CAN YOU READ THIS CONTENT EASILY?
ARE YOU TRYING HARD ENOUGH?
Well, can you? If so, it wasn’t easy. Just to be sure we’re all on the same page, it says, “Can you read this content easily? Are you trying hard enough?”
The text size, orientation, block caps, font, color contrast, character kerning, line spacing, underlining, and italic style made this opening sentence extremely difficult to read for anyone. The point of using it here is to demonstrate how formatting elements can impact how users perceive web content on your website.
It is also an attempt to provide some kind of paradigm for the challenges people with a cognitive disability, such as dyslexia, may experience when attempting to read or use a website that uses certain styles and designs.
Believe it or not, adhering to simple design and formatting guidelines will lower the barriers to usability for people with cognitive limitations. This blog will discuss some of the keys to universal design, which help us include our fellow humans with dyslexia.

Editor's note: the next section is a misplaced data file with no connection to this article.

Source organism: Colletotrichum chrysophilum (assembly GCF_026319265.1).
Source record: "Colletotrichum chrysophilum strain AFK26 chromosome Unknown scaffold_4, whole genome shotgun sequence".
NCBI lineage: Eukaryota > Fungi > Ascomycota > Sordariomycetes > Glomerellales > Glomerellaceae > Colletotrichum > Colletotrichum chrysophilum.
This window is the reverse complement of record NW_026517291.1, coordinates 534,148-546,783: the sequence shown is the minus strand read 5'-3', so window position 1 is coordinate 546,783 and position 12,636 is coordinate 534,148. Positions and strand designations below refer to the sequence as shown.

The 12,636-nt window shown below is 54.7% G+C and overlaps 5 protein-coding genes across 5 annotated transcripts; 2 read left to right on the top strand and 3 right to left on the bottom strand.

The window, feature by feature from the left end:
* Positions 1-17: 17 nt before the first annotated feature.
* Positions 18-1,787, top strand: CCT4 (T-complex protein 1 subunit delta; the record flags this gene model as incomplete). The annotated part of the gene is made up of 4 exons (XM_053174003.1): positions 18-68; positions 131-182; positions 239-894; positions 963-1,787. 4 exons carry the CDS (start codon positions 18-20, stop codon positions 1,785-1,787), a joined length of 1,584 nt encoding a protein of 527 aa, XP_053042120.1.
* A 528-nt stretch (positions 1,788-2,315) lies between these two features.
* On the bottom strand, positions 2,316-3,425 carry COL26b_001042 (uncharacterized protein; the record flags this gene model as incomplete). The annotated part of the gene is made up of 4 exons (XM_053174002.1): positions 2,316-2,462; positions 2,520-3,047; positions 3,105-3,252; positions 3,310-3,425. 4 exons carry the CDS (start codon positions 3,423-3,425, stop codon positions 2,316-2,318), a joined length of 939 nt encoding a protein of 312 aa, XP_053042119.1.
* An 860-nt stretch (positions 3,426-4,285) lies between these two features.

The Need for Dyslexia Accessibility
According to the National Institutes of Health (NIH), dyslexia is a brain-based type of learning disability that can be caused by genetic inheritance, brain injury, or occur in the context of dementia. Dyslexia specifically impairs a person’s ability to read regardless of their intelligence level, and common characteristics include trouble manipulating sounds, spelling, and visual-verbal responses.
Dyslexia affects millions of people in the United States, with a staggering 5% to 15% of Americans — or as many as 50 million citizens — are believed to have the condition. According to the Society For Neuroscience, this likely makes it one of the most common cognitive disabilities in the world.